In addition, this simulation study showed that increasing and decreasing the proportion of high confidence diagnoses of all types of diminutive polyps by 10 % barely affected the clinical outcome (i. e. there was hardly any impact on the short-term clinical consequences). As the malignant potential of SSLs is increasingly being emphasized, in this simulation approach, the impact of correctly optically diagnosing diminutive SSLs was also assessed [21] [22]. The simulation showed that the proportion of correctly diagnosed diminutive SSLs barely affects surveillance interval agreement and the number of (non)neoplastic lesions that would remain in situ. The fact that diminutive SSLs have little relevance is likely to be because of their low prevalence. In addition, individuals often have synchronous adenomas and/or large lesions found at colonoscopy that predominantly determine the surveillance intervals. However, the influence of SSLs on surveillance and the number of SSLs that would remain in situ might expand in the future as the detection rates of SSLs are currently increasing owing to increasing awareness of these subtle lesions among endoscopists [23].


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Potential impact on long-term consequences

The impact of implementing the leave-in-situ strategy on the long-term consequences, such as increase in CRC incidence, CRC mortality, and cost-effectiveness, should be considered. Two studies have evaluated the implementation of the full optical diagnosis strategy (i. e. leave-in-situ and resect-and-discard) [9] [10] ([Table 2]).

Table 2

Overview of optical diagnosis modelling studies: base-case assumptions, increase colorectal cancer (CRC) burden, and lifetime cost-savings when implementing the optical diagnosis strategy calculated per individual.

Study

Screening program

Base-case assumptions for optical diagnosis of diminutive colorectal polyps

Cost-savings per individual

Increased lifetime risk of CRC

Increased lifetime mortality risk from CRC

Sensitivity for neoplastic lesions

Sensitivity for non-neoplastic lesions

High confidence predictions

Vleugels et al. [9]

FIT screening

92 % adenomas; 91 % SSLs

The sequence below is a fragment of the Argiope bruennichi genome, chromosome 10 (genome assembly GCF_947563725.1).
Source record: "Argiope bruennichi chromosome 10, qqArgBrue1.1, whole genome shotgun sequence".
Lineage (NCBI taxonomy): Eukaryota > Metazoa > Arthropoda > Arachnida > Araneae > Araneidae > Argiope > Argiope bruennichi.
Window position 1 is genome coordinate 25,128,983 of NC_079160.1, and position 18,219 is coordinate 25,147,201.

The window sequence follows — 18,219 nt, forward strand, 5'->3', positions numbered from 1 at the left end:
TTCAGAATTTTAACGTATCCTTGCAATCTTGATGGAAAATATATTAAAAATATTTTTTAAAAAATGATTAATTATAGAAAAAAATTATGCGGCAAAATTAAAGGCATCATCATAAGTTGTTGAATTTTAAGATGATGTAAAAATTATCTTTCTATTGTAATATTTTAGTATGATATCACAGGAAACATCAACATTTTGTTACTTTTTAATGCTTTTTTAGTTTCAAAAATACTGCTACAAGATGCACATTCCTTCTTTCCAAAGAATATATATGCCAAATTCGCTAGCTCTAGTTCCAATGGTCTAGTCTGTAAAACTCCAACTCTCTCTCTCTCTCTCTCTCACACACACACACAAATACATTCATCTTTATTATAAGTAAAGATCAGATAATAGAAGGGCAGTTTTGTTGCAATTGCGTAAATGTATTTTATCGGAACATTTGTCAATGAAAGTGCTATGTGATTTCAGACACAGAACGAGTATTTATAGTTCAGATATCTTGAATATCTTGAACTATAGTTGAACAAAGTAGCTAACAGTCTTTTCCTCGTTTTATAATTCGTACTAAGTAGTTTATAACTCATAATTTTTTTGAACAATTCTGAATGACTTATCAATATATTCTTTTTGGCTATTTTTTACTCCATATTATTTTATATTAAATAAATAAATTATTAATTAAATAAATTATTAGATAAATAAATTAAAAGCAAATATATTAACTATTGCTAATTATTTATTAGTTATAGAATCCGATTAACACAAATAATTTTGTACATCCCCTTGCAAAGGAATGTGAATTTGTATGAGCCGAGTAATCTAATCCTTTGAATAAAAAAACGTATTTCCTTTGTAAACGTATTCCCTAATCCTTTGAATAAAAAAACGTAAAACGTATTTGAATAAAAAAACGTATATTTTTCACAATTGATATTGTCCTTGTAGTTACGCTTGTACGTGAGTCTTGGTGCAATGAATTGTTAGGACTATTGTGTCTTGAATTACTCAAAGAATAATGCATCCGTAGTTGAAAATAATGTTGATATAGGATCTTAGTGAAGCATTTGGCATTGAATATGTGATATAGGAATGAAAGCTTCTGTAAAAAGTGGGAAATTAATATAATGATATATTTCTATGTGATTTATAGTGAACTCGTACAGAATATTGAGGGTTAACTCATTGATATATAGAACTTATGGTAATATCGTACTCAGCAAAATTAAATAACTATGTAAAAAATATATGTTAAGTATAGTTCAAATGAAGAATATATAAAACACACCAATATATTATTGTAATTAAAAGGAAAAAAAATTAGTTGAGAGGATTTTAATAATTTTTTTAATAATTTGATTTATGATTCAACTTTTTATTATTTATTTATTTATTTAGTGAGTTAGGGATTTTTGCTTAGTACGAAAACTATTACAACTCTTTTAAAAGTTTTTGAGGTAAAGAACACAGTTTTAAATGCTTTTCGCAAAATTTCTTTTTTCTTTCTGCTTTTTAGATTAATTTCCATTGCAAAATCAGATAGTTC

88 %

76 %

€6

0.00466 %

0.00141 %

NICE (2017) Picot et al. [10] [24]

FIT screening

NBI 91 %; FICE 81.4 %; iSCAN 96.2 %

NBI 81.9 %; FICE 85.0 %; iSCAN 90.6 %

78.6 %

NBI £6.11; FICE £887.70; iSCAN £8.49

NBI 0.005 %; FICE 0.02 %; iSCAN 0.004 %

NR

Kessler et al.[1] [25]

Primary colonoscopy

90 %

90 %

100 %

$174

0.0076 %[2]

Hassan et al.[1] [8]

Primary colonoscopy

94 %

89 %

83 %

$25

NR

NR

SSL, sessile serrated lesion; NICE, National Institute for Health and Care Excellence; FICE, flexible spectral imaging color enhancement; NBI, narrow-band imaging; NR, not reported.

1 Modelling studies that only incorporated the resect-and-discard part of the optical diagnosis strategy.


2 Missed CRCs.


Using the Adenoma and Serrated pathway to Colorectal CAncer (ASCCA) model, Vleugels et al. simulated a biennial FIT screening program, in which they compared an optical diagnosis strategy with the current strategy, submitting all diminutive polyps for histopathology assessment [9]. Implementation of an optical diagnosis strategy in a FIT-based screening program led to one CRC case, one additional CRC death in a cohort of 10 000 individuals, and a cost-saving of €6 per individual.

The National Institute for Health and Care Excellence (NICE) diagnostic guidance on “Virtual chromoendoscopy to assess colorectal polyps during colonoscopy” published in 2017 [10] [24] modelled CRC risk and economic consequences of adopting the complete optical diagnosis strategy using a range of narrowed spectrum technologies (narrow-band imaging [NBI], flexible spectral imaging color enhancement [FICE], iSCAN). Very similar lifetime risks of CRC were reported using histopathology (3.025 %) versus narrowed spectrum-based optical diagnosis (3.020 %–3.045 %) to determine surveillance intervals. NBI and iSCAN were shown to be economically dominant to histopathology in all scenario analyses. Therefore, both modelling studies demonstrate that implementing the optical diagnosis strategy (which includes the leave-in-situ strategy) only marginally influenced long-term outcomes, such as CRC incidence and mortality, whilst saving costs.


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Risk of leaving in situ a diminutive lesion with advanced neoplasia

The risk of cancer in diminutive polyps is very low and estimated to be roughly 1 in 3000 [26]. However, this estimate is not evenly distributed across all populations undergoing colonoscopy. In a pooled review consisting of five FIT cohorts and seven colonoscopy cohorts, a greater prevalence of advanced histology was seen in the FIT cohorts compared with the colonoscopy cohorts across all histological subtypes, although for CRC and villous histology the differences were not statistically significant [4]. In the FIT and colonoscopy cohorts, the pooled prevalence of advanced histology within diminutive polyps was 7.1 % and 1.5 % (P = 0.04). The pooled prevalence of CRC was 0.08 % in the FIT cohorts and 0.01 % in the colonoscopy cohorts (P = 0.37). This suggests that there may be a difference in the rates of advanced histology in diminutive polyps depending on the indication for colonoscopy.